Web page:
Scientists say it offers hope in the hunt for life on other planets – and could improve how we target our search.
A team of researchers, led by the University of Cambridge, used atmospheric data from 19 exoplanets to obtain detailed measurements of their chemical and thermal properties. The exoplanets in the study span a large range in size – from ‘mini-Neptunes’ of nearly 10 Earth masses to ‘super-Jupiters’ of over 600 Earth masses – and temperature, from nearly 20°C to over 2000°C. Like the giant planets in our solar system, their atmospheres are rich in hydrogen, but they orbit different types of stars.
The researchers found that while water vapour is common in the atmospheres of many exoplanets, the amounts were surprisingly lower than expected, while the amounts of other elements found in some planets were consistent with expectations. The results, which are part of a five-year research programme on the chemical compositions of planetary atmospheres outside our solar system, are reported in The Astrophysical Journal Letters.
“We are seeing the first signs of chemical patterns in extra-terrestrial worlds, and we’re seeing just how diverse they can be in terms of their chemical compositions,” said project leader Dr Nikku Madhusudhan from the Institute of Astronomy at Cambridge, who first measured low water vapour abundances in giant exoplanets five years ago.
In our solar system, the amount of carbon relative to hydrogen in the atmospheres of giant planets is significantly higher than that of the sun. This ‘super-solar’ abundance is thought to have originated when the planets were being formed, and large amounts of ice, rocks and other particles were brought into the planet in a process called accretion.
The abundances of other elements have been predicted to be similarly high in the atmospheres of giant exoplanets – especially oxygen, which is the most abundant element in the universe after hydrogen and helium. This means that water, a dominant carrier of oxygen, is also expected to be overabundant in such atmospheres.
The researchers used extensive spectroscopic data from space-based and ground-based telescopes, including the Hubble Space Telescope, the Spitzer Space Telescope, the Very Large Telescope in Chile and the Gran Telescopio Canarias in Spain. The range of available observations, along with detailed computational models, statistical methods, and atomic properties of sodium and potassium, allowed the researchers to obtain estimates of the chemical abundances in the exoplanet atmospheres across the sample.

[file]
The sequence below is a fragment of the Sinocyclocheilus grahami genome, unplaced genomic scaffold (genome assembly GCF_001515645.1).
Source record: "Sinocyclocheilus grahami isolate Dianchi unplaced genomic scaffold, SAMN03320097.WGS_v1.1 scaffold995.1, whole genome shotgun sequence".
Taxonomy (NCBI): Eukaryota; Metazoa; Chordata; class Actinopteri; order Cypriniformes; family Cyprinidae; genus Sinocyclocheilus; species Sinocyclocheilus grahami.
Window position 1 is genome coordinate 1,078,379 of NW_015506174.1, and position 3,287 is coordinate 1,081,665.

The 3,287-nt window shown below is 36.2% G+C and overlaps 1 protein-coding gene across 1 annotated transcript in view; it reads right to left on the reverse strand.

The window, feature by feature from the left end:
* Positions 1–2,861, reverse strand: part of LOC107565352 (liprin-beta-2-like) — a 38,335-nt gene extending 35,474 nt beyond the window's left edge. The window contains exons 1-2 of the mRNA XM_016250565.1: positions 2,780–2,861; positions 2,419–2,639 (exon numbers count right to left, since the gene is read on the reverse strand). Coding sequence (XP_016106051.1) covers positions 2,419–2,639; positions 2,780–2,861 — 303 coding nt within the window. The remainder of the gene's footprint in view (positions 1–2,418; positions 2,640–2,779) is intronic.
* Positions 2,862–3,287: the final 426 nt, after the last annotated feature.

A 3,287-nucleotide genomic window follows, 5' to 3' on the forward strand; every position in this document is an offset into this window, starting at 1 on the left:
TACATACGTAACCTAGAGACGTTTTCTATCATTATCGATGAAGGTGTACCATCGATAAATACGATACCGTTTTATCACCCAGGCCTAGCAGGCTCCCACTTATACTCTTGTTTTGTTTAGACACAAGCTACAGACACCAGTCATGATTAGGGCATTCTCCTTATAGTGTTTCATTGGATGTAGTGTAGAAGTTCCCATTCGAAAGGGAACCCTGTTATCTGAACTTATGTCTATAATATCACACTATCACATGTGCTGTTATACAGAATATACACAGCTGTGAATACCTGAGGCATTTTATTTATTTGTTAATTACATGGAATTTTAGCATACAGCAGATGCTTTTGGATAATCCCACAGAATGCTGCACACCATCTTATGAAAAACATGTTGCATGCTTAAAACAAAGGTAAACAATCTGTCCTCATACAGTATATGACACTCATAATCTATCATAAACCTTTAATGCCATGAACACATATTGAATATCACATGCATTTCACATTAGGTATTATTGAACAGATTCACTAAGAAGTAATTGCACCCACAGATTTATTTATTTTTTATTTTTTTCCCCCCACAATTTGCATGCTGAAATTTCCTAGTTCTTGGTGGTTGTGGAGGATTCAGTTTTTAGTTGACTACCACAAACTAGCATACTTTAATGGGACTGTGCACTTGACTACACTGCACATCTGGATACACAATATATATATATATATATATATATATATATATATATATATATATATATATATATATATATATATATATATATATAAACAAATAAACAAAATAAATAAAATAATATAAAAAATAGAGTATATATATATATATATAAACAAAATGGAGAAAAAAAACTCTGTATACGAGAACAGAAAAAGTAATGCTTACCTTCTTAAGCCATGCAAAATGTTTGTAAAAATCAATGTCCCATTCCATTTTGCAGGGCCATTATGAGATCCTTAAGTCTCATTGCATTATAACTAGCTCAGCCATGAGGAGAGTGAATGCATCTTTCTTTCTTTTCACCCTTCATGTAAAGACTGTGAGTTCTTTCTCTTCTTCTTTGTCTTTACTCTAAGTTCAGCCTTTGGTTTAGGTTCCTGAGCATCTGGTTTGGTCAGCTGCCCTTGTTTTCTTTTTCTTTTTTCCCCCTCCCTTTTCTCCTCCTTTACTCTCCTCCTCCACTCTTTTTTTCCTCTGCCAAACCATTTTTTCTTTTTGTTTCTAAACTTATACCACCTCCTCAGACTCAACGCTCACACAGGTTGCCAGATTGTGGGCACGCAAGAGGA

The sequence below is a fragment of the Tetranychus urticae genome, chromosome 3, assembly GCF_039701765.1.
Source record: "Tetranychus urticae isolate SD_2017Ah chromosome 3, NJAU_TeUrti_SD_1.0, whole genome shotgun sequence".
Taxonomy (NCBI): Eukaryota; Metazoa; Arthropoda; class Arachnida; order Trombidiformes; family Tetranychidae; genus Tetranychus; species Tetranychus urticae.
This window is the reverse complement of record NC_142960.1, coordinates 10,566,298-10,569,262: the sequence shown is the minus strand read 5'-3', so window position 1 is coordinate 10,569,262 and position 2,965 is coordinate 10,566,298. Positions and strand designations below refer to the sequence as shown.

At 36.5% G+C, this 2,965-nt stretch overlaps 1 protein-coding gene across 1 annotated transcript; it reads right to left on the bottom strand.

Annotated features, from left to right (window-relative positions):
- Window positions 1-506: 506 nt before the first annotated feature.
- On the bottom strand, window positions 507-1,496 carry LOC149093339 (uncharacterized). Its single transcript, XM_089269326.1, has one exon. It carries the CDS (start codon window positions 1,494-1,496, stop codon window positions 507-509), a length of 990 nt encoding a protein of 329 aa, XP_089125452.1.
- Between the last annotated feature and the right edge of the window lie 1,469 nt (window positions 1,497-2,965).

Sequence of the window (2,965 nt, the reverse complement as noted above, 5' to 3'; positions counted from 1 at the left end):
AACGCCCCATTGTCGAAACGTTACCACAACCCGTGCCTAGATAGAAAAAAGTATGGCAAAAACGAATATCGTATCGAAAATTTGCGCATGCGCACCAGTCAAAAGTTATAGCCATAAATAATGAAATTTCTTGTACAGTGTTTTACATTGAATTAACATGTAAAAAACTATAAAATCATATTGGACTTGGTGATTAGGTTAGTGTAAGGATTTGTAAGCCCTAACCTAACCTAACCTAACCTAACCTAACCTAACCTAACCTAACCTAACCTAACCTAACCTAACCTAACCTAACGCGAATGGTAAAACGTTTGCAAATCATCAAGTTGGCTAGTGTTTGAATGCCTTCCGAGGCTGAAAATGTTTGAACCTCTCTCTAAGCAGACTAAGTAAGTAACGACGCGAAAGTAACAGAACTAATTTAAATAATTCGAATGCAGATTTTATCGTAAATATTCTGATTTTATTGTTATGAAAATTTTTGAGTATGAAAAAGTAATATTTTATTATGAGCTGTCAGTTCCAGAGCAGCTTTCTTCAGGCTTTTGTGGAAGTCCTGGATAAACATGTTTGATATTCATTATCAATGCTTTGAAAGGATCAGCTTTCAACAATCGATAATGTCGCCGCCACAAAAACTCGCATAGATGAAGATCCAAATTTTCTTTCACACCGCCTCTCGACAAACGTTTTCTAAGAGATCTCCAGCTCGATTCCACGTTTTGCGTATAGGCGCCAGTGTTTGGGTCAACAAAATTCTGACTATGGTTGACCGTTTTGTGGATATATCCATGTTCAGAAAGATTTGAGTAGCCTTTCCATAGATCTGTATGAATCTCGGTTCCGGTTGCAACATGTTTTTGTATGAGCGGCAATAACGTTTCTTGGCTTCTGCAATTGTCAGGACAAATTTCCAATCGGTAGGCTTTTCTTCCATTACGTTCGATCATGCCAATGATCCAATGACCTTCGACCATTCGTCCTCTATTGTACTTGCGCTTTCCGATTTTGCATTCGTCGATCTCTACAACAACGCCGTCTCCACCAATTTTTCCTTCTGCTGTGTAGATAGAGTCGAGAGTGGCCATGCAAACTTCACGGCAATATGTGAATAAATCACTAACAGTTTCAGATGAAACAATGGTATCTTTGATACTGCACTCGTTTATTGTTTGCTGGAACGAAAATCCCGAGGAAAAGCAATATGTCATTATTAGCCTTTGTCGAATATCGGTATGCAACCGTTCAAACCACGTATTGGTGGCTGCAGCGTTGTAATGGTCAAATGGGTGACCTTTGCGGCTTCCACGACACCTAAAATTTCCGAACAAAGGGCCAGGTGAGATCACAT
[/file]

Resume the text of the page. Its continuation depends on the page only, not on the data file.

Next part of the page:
The team reported the abundance of water vapour in 14 of the 19 planets, and the abundance of sodium and potassium in six planets each. Their results suggest a depletion of oxygen relative to other elements and provide chemical clues into how these exoplanets may have formed without substantial accretion of ice.
“It is incredible to see such low water abundances in the atmospheres of a broad range of planets orbiting a variety of stars,” said Madhusudhan.
“Measuring the abundances of these chemicals in exoplanetary atmospheres is something extraordinary, considering that we have not been able to do the same for giant planets in our solar system yet, including Jupiter, our nearest gas giant neighbour,” said Luis Welbanks, lead author of the study and PhD student at the Institute of Astronomy.
Various efforts to measure water in Jupiter’s atmosphere, including NASA’s current Juno mission, have proved challenging. “Since Jupiter is so cold, any water vapour in its atmosphere would be condensed, making it difficult to measure,” said Welbanks. “If the water abundance in Jupiter were found to be plentiful as predicted, it would imply that it formed in a different way to the exoplanets we looked at in the current study.”
“We look forward to increasing the size of our planet sample in future studies,” said Madhusudhan. “Inevitably, we expect to find outliers to the current trends as well as measurements of other chemicals.”
These results show that different chemical elements can no longer be assumed to be equally abundant in planetary atmospheres, challenging assumptions in several theoretical models.
“Given that water is a key ingredient to our notion of habitability on Earth, it is important to know how much water can be found in planetary systems beyond our own,” said Madhusudhan.